A defining week for Rwanda

Rwandans are eagerly awaiting two major events this week. First is a report of a French investigation into the cause of the April 6, 1994 shooting of the Falcon 50 jet that killed the then Rwandan president Juvenal Habyarimana and his Burundian counterpart, Cyprien Ntaryamira. The inquiry was launched by Judge Mark Trevidic after the disgraceful report by his predecessor, Jean Bruguiere, which blamed the RPF for the attack and effectively indicted nine top Rwandan government and military officials. It is hard to predict the likely outcome of the inquiry. The Rwandan government has been cautious not to predict what might come out of yet another French inquiry – since Bruguiere’s own investigation proved that judicial proceedings in the West are highly susceptible to political manipulation after all.
 James Munyaneza
 James Munyaneza

Rwandans are eagerly awaiting two major events this week. First is a report of a French investigation into the cause of the April 6, 1994 shooting of the Falcon 50 jet that killed the then Rwandan president Juvenal Habyarimana and his Burundian counterpart, Cyprien Ntaryamira.

The inquiry was launched by Judge Mark Trevidic after the disgraceful report by his predecessor, Jean Bruguiere, which blamed the RPF for the attack and effectively indicted nine top Rwandan government and military officials. It is hard to predict the likely outcome of the inquiry. The Rwandan government has been cautious not to predict what might come out of yet another French inquiry – since Bruguiere’s own investigation proved that judicial proceedings in the West are highly susceptible to political manipulation after all.

But Kigali has a reason to remain hopeful. Other than the ever-present conscious of innocence in the RPF camp, there is the highly meticulous work by the Mutsinzi Commission, which concluded, in January 2010, that an extremist unit within the then government army (FAR) was responsible for the attack – a finding backed by UK ballistics experts. No doubt, the Rwandan report into the bloody incident will continue to be the country’s main reference about the crash.

That Judges Trevidic and Nathalie Poux’s work is more credible than Bruguere’s is an open secret. Unlike the Bruguiere team, Trevidic and Poux visited Rwanda, interviewed witnesses and talked to some of the people who were accused – yet not interviewed – by the Bruguiere inquiry. Following a hearing in Bujumbura, Burundi, of six officials indicted on Bruguiere’s orders, Trevidic lifted their arrest warrants, apparently because he found serious flaws in his predecessor’s work.

The scientific approach, with which Trevidic handled the case, at least in its early stages, is enough to conclude that his work will enjoy far more credibility than his predecessor’s.

Nonetheless, that Trevidic and co. observed basic research techniques in their investigation is, by no means, a guarantee they will deliver genuine findings. If the previous French investigation was openly manipulated for political gains, why not the second time? What confidence do we have the entire process was open and fair up till its conclusive end? Why did the French have to commission another probe into the same incident, just months after the Mutsinzi Commission released its report, backed by UK ballistic evidence?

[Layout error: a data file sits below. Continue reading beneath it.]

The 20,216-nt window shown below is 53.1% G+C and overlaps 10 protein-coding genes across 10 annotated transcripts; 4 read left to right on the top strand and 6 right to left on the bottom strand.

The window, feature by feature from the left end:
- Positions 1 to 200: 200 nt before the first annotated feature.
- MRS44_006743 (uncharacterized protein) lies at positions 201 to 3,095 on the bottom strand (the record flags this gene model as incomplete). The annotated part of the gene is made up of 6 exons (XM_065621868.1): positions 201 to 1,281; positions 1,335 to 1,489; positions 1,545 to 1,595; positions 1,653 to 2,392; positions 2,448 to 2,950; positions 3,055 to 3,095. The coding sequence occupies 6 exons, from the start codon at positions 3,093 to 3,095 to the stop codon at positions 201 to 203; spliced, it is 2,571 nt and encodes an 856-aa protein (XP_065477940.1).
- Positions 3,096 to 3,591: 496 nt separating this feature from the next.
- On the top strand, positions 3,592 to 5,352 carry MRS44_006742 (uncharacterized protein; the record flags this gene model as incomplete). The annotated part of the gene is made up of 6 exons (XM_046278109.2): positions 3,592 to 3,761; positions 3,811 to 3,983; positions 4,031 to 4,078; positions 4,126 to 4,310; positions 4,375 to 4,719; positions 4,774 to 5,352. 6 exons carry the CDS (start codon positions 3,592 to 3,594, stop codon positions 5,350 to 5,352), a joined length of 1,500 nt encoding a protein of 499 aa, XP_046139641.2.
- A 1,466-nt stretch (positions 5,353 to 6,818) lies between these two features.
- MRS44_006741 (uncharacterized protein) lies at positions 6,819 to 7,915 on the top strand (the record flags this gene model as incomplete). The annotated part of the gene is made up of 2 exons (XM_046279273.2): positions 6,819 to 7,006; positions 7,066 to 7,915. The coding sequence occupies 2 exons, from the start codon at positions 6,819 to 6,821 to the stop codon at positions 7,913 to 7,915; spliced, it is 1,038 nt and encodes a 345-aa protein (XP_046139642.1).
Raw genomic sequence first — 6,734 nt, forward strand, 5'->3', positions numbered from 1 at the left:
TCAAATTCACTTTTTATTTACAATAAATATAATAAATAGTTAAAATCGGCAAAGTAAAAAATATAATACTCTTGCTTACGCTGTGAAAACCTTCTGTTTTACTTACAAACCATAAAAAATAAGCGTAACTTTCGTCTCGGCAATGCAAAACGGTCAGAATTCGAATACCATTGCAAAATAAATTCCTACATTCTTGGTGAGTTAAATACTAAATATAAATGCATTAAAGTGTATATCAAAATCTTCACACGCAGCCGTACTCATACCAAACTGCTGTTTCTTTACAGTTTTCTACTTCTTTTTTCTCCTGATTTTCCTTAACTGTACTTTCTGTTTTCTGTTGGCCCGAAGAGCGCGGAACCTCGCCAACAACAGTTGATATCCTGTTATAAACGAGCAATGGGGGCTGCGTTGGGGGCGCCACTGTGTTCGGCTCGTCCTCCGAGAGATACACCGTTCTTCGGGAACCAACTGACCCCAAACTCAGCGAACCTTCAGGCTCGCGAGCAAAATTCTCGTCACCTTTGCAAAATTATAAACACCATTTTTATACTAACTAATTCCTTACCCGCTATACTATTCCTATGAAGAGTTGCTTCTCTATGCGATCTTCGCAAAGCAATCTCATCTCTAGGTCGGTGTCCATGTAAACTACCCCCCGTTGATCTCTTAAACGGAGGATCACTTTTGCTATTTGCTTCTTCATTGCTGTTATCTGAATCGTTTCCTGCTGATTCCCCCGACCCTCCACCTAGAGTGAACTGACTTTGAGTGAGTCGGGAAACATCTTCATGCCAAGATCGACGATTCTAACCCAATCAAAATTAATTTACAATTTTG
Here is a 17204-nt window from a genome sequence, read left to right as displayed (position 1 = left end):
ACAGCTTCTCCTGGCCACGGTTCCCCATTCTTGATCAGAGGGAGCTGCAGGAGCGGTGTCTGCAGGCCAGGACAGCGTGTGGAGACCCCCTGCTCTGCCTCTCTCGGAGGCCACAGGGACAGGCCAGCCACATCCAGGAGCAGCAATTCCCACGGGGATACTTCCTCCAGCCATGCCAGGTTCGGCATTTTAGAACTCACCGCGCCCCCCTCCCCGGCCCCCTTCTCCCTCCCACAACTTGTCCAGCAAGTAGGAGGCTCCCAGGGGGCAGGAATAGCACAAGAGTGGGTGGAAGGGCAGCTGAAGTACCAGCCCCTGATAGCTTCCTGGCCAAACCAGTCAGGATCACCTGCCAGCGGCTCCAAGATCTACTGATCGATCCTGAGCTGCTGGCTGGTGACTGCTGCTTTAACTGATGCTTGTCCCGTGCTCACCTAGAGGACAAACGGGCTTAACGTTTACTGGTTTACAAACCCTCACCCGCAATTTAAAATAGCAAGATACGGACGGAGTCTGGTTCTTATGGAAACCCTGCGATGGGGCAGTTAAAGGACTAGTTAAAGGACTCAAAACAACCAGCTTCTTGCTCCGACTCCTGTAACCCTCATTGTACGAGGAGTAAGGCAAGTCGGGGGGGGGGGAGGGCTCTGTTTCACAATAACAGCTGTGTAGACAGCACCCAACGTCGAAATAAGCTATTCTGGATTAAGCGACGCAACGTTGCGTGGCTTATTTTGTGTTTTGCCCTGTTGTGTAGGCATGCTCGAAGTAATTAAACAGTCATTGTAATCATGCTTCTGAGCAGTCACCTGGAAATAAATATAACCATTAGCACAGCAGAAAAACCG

Whatever the outcome, however, we can only hope that the probe will help heal the wounds caused by the crash and continually exacerbated by the resultant empty lies and politically-motivated narratives. We can also hope that the report and the reaction from either side will not undo all that Kigali and Paris have done over the past two years to put their diplomatic ties back on track. Rwandans are keen to see the incident and all that is associated with it finally confined to books of history with a common a narrative; as they continue the quest to build a united, all-inclusive and prosperous nation.

Another event that is highly anticipated is the imminent deportation of Leon Mugesera from Canada back to Rwanda, where he infamously made one of the most, racially-charged remarks in recorded history. During a public speech in 1992, he called on the Hutus to behead the ‘cockroaches’ (Tutsis) and send them back to Abyssinia (read Ethiopia) through River Nyabarongo. Mugesera later that year left the country but his insidious language incited masses to commit experimental killings, since then until April 1994, when Genocide unfolded. 

With the Canadian Supreme Court having unanimously ruled that Mugesera was inadmissible to stay in Canada due to his links to the Genocide, almost eight years ago, it looks increasingly clear that the former university professor is finally destined for deportation, where he will certainly stand trial for his actions.

His defence team has lately launched into what looks like a media blackmail crusade against the Canadian government, even going to the extent of claiming their client faces death upon setting foot in his motherland. They forgot that the US has deported at least three Genocide suspects to Rwanda, two of them only last year, and none of them has suffered the fate Mugesera’s lawyers have predicted for him. They also ignore the fact the International Criminal Tribunal for Rwanda (ICTR) will soon transfer one of their inmates, Jean Uwinkindi, to Rwanda to stand trial; and that more Genocide-related deportations and extraditions are expected following last year’s seal of approval by the European Court of Human Rights. 

Yet, on the contrary, having abolished the death sentence only 13 years after the Genocide, Rwanda stands out as one of the countries that highly uphold human life. Mugesera can be assured of a fair trial and have the courage to account for his alleged criminal past.

james.munyaneza@newtimes.co.rw
Twitter @jmunyaneza

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